October 30, 2015 – by Jackie Augustine
At JHP we know that first hand that the “power photography” can change lives. We believe that by providing a creative platform to the physically and emotionally challenged, the elderly, at-risk youth, homeless and the visually impaired populations, it inspires and enable individuals to channel their energy in an open and expressive way. No longer are they labeled by their disability but they are enabled by their ability to connect to and capture the world around them through photography. It’s what we’ve been doing for 74 years!
But I was so moved by Shaun’s story from dPS, Digital Photography School (digital-photography-school.com) that I wanted to share this story with our readers. Shaun was in a serious traffic accident that left him in a coma for several weeks and unable to walk or use his left arm and the last 2 years of his life have largely been spent for me in hospital or rehabilitation centres. Here’s his story:
“Photography has given me dreams for the future”
The following is by a dPS reader – Shaun. It started as an email to me from him – however it was so powerful that I convinced him to allow us to publish it as a post. I hope that he might also one day let me convince him to share some of his photos too! Please Share this! – Darren
In June of 2009 I was involved in a serious traffic accident that left me in a coma for several weeks and unable to walk or use my left arm. The list of injuries I have are longer than I can include here and so the last 2 years of my life have largely been spent for me in hospital or rehabilitation centres.
Much of my past life is a distant memory – things I used to take for granted and do without thinking take hours of effort to achieve, friendships have changed as I’ve become reliant upon others to survive and for a long time I lived without much hope. Depression became a state I lived in 24/7.
Around 6 months ago, and as part of my rehabilitation, my therapist suggested that I try to introduce something creative into my life. I think he was just trying to get me to think of something outside of my situation. He suggested painting but also mentioned in passing another patient who had taken up photography.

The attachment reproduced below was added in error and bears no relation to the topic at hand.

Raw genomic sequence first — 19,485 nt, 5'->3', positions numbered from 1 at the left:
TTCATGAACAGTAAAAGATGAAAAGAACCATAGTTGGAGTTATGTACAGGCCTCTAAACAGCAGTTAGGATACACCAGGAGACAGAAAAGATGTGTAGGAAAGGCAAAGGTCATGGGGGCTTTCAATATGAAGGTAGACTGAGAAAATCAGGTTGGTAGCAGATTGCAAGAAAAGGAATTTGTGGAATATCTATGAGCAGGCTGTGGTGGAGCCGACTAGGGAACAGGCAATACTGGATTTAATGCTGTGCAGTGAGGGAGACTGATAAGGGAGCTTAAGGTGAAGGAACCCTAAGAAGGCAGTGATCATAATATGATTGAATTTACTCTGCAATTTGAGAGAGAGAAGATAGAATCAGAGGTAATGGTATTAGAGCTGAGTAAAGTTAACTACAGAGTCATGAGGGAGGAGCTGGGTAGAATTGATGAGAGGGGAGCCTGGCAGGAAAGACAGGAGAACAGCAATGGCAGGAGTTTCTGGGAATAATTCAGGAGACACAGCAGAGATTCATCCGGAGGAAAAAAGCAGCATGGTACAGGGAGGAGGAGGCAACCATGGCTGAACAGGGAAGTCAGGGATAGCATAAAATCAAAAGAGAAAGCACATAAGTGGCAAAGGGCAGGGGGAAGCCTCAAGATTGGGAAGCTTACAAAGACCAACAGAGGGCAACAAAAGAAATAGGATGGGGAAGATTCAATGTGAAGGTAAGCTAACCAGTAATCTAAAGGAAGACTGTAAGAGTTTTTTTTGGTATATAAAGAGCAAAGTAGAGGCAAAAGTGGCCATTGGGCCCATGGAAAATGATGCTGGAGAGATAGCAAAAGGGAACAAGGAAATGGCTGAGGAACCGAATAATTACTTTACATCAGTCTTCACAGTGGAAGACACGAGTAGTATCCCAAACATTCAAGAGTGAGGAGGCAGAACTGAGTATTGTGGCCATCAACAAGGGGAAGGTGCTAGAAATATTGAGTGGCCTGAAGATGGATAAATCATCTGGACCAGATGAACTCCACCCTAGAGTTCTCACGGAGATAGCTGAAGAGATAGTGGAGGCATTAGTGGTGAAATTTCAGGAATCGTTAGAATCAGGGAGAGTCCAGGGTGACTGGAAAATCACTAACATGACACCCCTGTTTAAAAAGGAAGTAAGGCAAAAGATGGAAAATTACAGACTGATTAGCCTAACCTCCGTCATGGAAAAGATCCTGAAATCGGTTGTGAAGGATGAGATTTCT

Being a techy guy (in my past life) I liked the idea of getting a camera and after a lot of research purchased a small four thirds format camera (a Panasonic GF1). I wanted a DSLR but due to their size and my limited movement (I do everything with one hand) I went for a lighter and smaller camera.
I also spent a heap of time on your website since buying the camera. I’ve not taken photos before but dPS has taught me a lot!
Over the last 6 months my life has changed a lot. Physically I’m improving a little – although still live life in a wheelchair and am very restricted in my movement – but emotionally I’m a different guy and much of it is a result of photography.
My Photographic Challenges
There are a lot of challenges to take a simple photo for me. For example:
- Getting to a location to photograph can be tough – I like street photography and landscapes and much of my life is confined to my small apartment or rehab centres.
- Keeping my camera still – I ended up getting a small Tripod attachment welded by a friend to my wheelchair which has helped me a lot. Now my camera is in front of me any time I’m in my chair. I’ve since found purpose made mounts for wheelchairs and have just ordered one (the Mount Mover) – this will also enable me to consider a DSLR.
- Just taking a shot – when I’m out with other photographers I notice that they are able to take a lot of shots from different angles and compositions that I’m not able to get.
How Photography Gives Me Hope
However despite the challenges photography has made me feel alive again. It has become a very therapeutic thing.
- It gives me something to think about that is not related to my pain or injuries.
- It gives me motivation to get well again.
- It takes me out of sitting alone in my apartment.
- It has given me dreams for the future.
- It has given me a social interaction with other photographers (online and in real life).
My photos are not as technically brilliant as many of your authors – but that’s not what photography is about for me. For me it is a part of getting well and celebrating life, something I never thought I’d do again
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